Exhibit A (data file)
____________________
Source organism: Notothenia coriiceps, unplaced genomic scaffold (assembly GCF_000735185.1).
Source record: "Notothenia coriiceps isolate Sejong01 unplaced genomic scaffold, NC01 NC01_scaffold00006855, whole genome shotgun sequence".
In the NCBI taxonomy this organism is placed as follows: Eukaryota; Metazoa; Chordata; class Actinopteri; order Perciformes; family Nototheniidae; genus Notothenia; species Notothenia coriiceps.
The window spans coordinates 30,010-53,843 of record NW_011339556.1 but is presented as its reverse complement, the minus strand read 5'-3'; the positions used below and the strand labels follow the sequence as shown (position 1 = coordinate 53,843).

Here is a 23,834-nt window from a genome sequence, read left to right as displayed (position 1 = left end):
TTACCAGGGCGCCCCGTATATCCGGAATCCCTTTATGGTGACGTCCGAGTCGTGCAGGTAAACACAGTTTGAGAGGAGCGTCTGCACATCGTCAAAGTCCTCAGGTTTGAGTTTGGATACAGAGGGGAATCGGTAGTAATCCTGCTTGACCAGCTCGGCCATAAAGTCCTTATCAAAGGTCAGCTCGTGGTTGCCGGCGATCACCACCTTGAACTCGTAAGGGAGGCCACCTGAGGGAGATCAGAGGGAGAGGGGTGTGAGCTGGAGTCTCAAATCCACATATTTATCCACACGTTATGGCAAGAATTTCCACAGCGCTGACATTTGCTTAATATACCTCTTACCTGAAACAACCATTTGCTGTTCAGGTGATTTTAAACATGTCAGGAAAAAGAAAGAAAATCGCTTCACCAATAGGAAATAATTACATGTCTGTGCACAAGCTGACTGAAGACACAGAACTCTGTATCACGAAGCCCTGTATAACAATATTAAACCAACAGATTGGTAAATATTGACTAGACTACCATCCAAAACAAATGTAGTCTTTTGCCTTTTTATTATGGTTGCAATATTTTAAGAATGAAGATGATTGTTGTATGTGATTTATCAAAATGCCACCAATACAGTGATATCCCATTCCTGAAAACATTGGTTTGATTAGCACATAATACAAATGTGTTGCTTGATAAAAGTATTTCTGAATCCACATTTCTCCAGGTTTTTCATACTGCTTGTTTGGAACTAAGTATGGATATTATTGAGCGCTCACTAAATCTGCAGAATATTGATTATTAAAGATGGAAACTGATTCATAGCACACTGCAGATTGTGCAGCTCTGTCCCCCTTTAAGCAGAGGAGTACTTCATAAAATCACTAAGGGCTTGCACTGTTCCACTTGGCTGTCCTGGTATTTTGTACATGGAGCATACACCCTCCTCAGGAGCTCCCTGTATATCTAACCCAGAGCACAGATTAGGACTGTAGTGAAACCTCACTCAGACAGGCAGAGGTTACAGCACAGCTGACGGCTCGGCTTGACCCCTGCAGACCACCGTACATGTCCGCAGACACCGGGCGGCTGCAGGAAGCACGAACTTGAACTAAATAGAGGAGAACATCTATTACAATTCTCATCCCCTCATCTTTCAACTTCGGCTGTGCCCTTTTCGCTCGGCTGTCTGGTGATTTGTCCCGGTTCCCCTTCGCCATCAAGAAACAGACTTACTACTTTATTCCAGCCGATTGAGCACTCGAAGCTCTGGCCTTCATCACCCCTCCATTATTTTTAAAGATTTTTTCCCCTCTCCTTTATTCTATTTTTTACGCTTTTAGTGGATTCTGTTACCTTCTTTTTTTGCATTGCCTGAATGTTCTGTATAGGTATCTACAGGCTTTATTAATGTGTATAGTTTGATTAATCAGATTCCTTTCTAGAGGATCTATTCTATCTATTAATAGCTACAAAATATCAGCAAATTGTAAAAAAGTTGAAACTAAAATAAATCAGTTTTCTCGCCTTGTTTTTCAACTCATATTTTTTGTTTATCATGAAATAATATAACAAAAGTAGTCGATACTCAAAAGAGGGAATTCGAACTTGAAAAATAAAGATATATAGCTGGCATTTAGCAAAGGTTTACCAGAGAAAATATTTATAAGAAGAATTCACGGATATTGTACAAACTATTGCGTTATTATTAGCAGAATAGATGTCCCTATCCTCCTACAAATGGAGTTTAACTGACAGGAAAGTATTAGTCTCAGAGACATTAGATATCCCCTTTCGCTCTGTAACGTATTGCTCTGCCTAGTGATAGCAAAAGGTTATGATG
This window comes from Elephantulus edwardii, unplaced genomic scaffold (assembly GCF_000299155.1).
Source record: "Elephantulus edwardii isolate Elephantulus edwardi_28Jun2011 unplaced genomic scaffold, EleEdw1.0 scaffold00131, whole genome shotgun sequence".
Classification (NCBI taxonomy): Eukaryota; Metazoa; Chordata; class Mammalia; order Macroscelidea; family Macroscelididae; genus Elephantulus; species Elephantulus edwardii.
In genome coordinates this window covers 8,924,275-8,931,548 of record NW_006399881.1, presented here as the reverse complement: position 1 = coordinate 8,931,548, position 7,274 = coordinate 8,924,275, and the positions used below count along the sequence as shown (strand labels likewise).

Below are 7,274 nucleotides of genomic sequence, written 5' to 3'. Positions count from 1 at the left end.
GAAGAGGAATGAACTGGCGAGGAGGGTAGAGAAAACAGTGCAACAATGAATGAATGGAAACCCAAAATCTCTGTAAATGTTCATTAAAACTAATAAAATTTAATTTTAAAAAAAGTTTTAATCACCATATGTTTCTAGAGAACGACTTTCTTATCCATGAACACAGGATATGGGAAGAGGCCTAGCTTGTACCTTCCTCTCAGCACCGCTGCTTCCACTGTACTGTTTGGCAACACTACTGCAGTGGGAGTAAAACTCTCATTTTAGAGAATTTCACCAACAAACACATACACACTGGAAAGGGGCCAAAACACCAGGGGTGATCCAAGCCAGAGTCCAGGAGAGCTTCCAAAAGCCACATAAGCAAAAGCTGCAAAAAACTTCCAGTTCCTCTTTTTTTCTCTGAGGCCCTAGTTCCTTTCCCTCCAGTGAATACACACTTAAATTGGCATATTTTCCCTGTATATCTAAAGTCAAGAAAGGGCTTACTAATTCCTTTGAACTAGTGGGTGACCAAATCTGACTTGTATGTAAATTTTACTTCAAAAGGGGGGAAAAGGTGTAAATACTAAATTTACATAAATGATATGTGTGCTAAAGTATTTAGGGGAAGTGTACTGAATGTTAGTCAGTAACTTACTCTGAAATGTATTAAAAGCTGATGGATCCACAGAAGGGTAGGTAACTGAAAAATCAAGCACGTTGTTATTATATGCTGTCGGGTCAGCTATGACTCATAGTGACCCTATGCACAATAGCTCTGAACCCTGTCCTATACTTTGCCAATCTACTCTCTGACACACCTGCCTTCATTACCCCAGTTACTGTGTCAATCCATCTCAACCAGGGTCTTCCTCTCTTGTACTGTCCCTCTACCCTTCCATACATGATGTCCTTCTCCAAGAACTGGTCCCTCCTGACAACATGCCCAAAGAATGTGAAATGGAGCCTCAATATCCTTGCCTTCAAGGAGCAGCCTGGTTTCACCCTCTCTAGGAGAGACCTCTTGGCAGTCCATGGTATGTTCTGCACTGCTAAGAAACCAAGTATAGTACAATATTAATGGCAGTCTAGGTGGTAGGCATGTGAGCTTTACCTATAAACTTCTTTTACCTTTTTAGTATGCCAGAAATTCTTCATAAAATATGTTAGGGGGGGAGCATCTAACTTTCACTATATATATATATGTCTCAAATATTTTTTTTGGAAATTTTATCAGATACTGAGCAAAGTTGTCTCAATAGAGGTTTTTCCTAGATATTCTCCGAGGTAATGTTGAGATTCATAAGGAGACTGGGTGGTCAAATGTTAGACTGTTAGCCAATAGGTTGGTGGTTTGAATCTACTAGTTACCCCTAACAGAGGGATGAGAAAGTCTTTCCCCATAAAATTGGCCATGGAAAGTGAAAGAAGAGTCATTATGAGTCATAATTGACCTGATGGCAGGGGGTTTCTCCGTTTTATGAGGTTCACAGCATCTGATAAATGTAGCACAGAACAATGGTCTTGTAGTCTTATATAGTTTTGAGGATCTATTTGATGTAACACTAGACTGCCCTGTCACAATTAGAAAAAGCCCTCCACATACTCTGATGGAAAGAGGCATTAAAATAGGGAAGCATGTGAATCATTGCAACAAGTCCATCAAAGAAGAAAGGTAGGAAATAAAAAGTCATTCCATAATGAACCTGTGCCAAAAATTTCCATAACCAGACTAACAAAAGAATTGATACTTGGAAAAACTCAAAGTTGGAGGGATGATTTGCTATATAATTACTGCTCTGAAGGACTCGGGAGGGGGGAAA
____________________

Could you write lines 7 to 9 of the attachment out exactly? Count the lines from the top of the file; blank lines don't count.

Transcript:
This window comes from Elephantulus edwardii, unplaced genomic scaffold (assembly GCF_000299155.1).
Source record: "Elephantulus edwardii isolate Elephantulus edwardi_28Jun2011 unplaced genomic scaffold, EleEdw1.0 scaffold00131, whole genome shotgun sequence".
Classification (NCBI taxonomy): Eukaryota; Metazoa; Chordata; class Mammalia; order Macroscelidea; family Macroscelididae; genus Elephantulus; species Elephantulus edwardii.